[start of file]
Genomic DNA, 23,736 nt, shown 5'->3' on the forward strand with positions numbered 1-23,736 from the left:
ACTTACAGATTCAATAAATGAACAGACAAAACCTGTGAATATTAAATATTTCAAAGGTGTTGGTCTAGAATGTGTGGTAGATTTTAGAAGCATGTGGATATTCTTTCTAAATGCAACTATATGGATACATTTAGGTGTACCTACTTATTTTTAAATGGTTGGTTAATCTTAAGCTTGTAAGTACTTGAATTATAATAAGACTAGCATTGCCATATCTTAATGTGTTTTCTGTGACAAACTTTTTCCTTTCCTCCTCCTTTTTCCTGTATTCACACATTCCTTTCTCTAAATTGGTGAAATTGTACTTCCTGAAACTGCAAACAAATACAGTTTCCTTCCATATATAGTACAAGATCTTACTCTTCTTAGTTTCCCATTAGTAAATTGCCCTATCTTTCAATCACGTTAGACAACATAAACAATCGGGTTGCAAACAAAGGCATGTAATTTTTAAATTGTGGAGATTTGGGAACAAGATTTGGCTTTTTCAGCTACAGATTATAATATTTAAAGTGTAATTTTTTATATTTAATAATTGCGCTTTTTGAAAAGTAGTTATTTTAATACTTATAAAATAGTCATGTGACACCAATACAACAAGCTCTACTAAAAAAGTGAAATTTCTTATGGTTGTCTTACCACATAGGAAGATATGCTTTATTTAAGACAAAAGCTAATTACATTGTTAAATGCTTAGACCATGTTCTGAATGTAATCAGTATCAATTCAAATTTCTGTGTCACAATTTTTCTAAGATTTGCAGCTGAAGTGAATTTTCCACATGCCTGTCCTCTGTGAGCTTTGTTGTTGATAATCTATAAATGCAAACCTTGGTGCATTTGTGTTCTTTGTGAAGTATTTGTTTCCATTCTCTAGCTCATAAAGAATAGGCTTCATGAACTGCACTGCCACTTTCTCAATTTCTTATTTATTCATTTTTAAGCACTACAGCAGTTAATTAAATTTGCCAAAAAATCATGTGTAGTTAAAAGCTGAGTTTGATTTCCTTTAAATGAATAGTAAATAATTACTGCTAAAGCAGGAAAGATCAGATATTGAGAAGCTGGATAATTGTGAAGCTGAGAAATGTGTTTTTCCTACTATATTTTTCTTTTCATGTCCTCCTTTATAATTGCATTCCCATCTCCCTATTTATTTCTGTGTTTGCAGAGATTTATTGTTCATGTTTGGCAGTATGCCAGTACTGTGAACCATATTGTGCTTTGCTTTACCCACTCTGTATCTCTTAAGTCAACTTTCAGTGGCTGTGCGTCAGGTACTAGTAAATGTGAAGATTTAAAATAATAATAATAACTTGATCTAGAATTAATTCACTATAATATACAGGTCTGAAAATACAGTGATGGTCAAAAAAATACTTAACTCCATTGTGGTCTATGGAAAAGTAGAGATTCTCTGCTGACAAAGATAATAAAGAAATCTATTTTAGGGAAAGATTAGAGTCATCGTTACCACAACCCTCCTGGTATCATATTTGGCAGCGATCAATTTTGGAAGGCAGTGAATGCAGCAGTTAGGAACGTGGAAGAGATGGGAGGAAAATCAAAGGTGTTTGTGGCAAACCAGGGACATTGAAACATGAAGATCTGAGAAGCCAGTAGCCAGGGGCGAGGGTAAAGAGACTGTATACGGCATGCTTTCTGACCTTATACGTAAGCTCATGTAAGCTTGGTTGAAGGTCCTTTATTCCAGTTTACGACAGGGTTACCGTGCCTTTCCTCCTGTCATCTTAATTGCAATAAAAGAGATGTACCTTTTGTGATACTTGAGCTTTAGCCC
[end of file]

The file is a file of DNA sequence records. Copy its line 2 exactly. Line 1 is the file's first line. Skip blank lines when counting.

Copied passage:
ACTTACAGATTCAATAAATGAACAGACAAAACCTGTGAATATTAAATATTTCAAAGGTGTTGGTCTAGAATGTGTGGTAGATTTTAGAAGCATGTGGATATTCTTTCTAAATGCAACTATATGGATACATTTAGGTGTACCTACTTATTTTTAAATGGTTGGTTAATCTTAAGCTTGTAAGTACTTGAATTATAATAAGACTAGCATTGCCATATCTTAATGTGTTTTCTGTGACAAACTTTTTCCTTTCCTCCTCCTTTTTCCTGTATTCACACATTCCTTTCTCTAAATTGGTGAAATTGTACTTCCTGAAACTGCAAACAAATACAGTTTCCTTCCATATATAGTACAAGATCTTACTCTTCTTAGTTTCCCATTAGTAAATTGCCCTATCTTTCAATCACGTTAGACAACATAAACAATCGGGTTGCAAACAAAGGCATGTAATTTTTAAATTGTGGAGATTTGGGAACAAGATTTGGCTTTTTCAGCTACAGATTATAATATTTAAAGTGTAATTTTTTATATTTAATAATTGCGCTTTTTGAAAAGTAGTTATTTTAATACTTATAAAATAGTCATGTGACACCAATACAACAAGCTCTACTAAAAAAGTGAAATTTCTTATGGTTGTCTTACCACATAGGAAGATATGCTTTATTTAAGACAAAAGCTAATTACATTGTTAAATGCTTAGACCATGTTCTGAATGTAATCAGTATCAATTCAAATTTCTGTGTCACAATTTTTCTAAGATTTGCAGCTGAAGTGAATTTTCCACATGCCTGTCCTCTGTGAGCTTTGTTGTTGATAATCTATAAATGCAAACCTTGGTGCATTTGTGTTCTTTGTGAAGTATTTGTTTCCATTCTCTAGCTCATAAAGAATAGGCTTCATGAACTGCACTGCCACTTTCTCAATTTCTTATTTATTCATTTTTAAGCACTACAGCAGTTAATTAAATTTGCCAAAAAATCATGTGTAGTTAAAAGCTGAGTTTGATTTCCTTTAAATGAATAGTAAATAATTACTGCTAAAGCAGGAAAGATCAGATATTGAGAAGCTGGATAATTGTGAAGCTGAGAAATGTGTTTTTCCTACTATATTTTTCTTTTCATGTCCTCCTTTATAATTGCATTCCCATCTCCCTATTTATTTCTGTGTTTGCAGAGATTTATTGTTCATGTTTGGCAGTATGCCAGTACTGTGAACCATATTGTGCTTTGCTTTACCCACTCTGTATCTCTTAAGTCAACTTTCAGTGGCTGTGCGTCAGGTACTAGTAAATGTGAAGATTTAAAATAATAATAATAACTTGATCTAGAATTAATTCACTATAATATACAGGTCTGAAAATACAGTGATGGTCAAAAAAATACTTAACTCCATTGTGGTCTATGGAAAAGTAGAGATTCTCTGCTGACAAAGATAATAAAGAAATCTATTTTAGGGAAAGATTAGAGTCATCGTTACCACAACCCTCCTGGTATCATATTTGGCAGCGATCAATTTTGGAAGGCAGTGAATGCAGCAGTTAGGAACGTGGAAGAGATGGGAGGAAAATCAAAGGTGTTTGTGGCAAACCAGGGACATTGAAACATGAAGATCTGAGAAGCCAGTAGCCAGGGGCGAGGGTAAAGAGACTGTATACGGCATGCTTTCTGACCTTATACGTAAGCTCATGTAAGCTTGGTTGAAGGTCCTTTATTCCAGTTTACGACAGGGTTACCGTGCCTTTCCTCCTGTCATCTTAATTGCAATAAAAGAGATGTACCTTTTGTGATACTTGAGCTTTAGCCC